The Budget 2005

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Health budget under the weather
Health budget under the weather
The Treasury should not be congratulated on its R48-billion allocation to health because the R8-billion increase has not kept up with inflation or with the increase in health practitioners’ salaries, say health analysts. "You can have beautiful clinics, but if there is no one [motivated] to work in them, what is the point?"
Good news for education and housing
Good news for education and housing
Naledi Pandor and Lindiwe Sisulu wore broad grins during Wednesday’s Budget speech, as Minister of Finance Trevor Manuel repeatedly turned towards their seats on Parliament’s front benches to announce new funding for projects that put education and housing at the heart of the government’s social development plans.
Local is not so lekker
Local is not so lekker
Minister of Finance Trevor Manuel has allocated the largest tranche of the Budget to the provinces — but National Treasury is to exert a much firmer grip on how provincial and local governments spend their money. A key reform introduced in this year’s budget is a change in the way social grants are funded.
A Manuel for delivery
A Manuel for delivery
"We must all work together to pull the wagon through the drift," Trevor Manuel said in every official language but English on Wednesday. And he is using all the room available in the Constitution to ensure that local and provincial governments get their shoulders to the wheel. His balancing act was eased by a larger-than-expected tax overrun.
Black power can fuel stock boom
Black power can fuel stock boom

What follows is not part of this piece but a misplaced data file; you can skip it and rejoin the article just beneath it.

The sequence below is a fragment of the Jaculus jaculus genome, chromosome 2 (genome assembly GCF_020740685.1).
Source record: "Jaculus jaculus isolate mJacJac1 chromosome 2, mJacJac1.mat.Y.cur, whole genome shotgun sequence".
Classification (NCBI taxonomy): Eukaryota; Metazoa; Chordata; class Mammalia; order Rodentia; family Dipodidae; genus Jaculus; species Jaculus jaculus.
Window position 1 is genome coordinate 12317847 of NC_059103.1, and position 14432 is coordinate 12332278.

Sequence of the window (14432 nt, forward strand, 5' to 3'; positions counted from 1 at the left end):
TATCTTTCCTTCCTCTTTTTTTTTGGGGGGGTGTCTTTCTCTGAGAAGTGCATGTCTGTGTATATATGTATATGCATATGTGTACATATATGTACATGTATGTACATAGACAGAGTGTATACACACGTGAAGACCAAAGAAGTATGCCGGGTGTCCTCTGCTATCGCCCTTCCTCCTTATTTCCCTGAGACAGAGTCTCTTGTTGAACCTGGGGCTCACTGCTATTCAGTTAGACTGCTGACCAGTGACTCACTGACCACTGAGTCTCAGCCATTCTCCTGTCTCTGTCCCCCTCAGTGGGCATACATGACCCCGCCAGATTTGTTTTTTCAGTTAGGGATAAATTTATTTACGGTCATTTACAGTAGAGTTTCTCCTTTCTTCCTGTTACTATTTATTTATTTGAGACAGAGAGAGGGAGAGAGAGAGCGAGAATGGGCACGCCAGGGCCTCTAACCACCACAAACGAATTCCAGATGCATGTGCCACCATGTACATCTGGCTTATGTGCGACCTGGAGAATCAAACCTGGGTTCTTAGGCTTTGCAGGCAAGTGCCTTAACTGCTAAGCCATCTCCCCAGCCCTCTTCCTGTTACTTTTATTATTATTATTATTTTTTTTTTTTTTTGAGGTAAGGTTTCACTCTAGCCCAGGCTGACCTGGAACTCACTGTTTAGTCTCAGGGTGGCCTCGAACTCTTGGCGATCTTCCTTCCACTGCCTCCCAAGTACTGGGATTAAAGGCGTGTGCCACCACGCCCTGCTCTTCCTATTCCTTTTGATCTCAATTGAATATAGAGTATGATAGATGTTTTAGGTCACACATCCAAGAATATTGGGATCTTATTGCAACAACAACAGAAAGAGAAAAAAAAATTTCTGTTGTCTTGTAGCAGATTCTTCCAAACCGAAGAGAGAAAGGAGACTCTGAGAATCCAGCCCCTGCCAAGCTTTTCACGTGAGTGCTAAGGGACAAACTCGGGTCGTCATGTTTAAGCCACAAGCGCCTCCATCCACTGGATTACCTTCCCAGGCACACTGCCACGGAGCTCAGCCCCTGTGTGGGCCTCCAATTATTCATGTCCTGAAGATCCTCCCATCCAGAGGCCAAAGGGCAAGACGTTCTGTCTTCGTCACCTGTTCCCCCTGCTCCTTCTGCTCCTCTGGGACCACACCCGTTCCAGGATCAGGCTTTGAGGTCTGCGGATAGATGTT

The CEO of Stanlib Asset Management, Allan Miller, is looking gleefully at the increases for police officers and teachers to guide his investment decisions. The move will put more money in their pockets and they will be able to increase spending as well as take on more credit.
Poor get richer
Poor get richer
Thanks to an unexpected increase in revenue of more than R11-billion this year, Minister of Finance Trevor Manuel again played Mr Nice Guy and cut individual taxes by a further R6,8-billion. This bonanza is aimed at the lower-income earner, with 62,8% of the benefit going to people who earn less than R200 000 a year.
Strong demand for Trevor's assets
Strong demand for Trevor's assets
"Going once at R27 000, twice at R27 000, gone!" That’s the price paid at auction this week for Minister of Finance Trevor Manuel’s 2005 Budget speech and neckwear. The speech and the red-and-cream striped tie fetched about half of last year’s price at the traditional African National Congress post-Budget fund-raiser.
Effective social welfare net still a work in progress
Effective social welfare net still a work in progress
With almost half of South Africa categorised as poor, the national Budget must be looked at for its impact on poverty. To what extent does it extend an effective social welfare net and how much tax relief is targeted at working-class families as opposed to the wealthy?
Tobacco companies have mixed reaction to Budget
Tobacco companies have mixed reaction to Budget
The tobacco industry has reacted with mixed feelings to Minister of Finance Trevor Manuel's announcement on Wednesday of an increase of 7,5% and 14,9% in tobacco tax, saying the increase will add to the attractiveness of South Africa as a target market for groups who deal in counterfeit and smuggled cigarettes.
TAC worries about spending of Aids budget
TAC worries about spending of Aids budget
The Treatment Action Campaign (TAC) says it is happy with the amount Minister of Finance Trevor Manuel set aside for HIV/Aids on Wednesday but worries about whether it will be spent properly. The total budget for fighting HIV/Aids will rise in the coming year to about R4,3-billion, a rise of about R1-billion over current spending.

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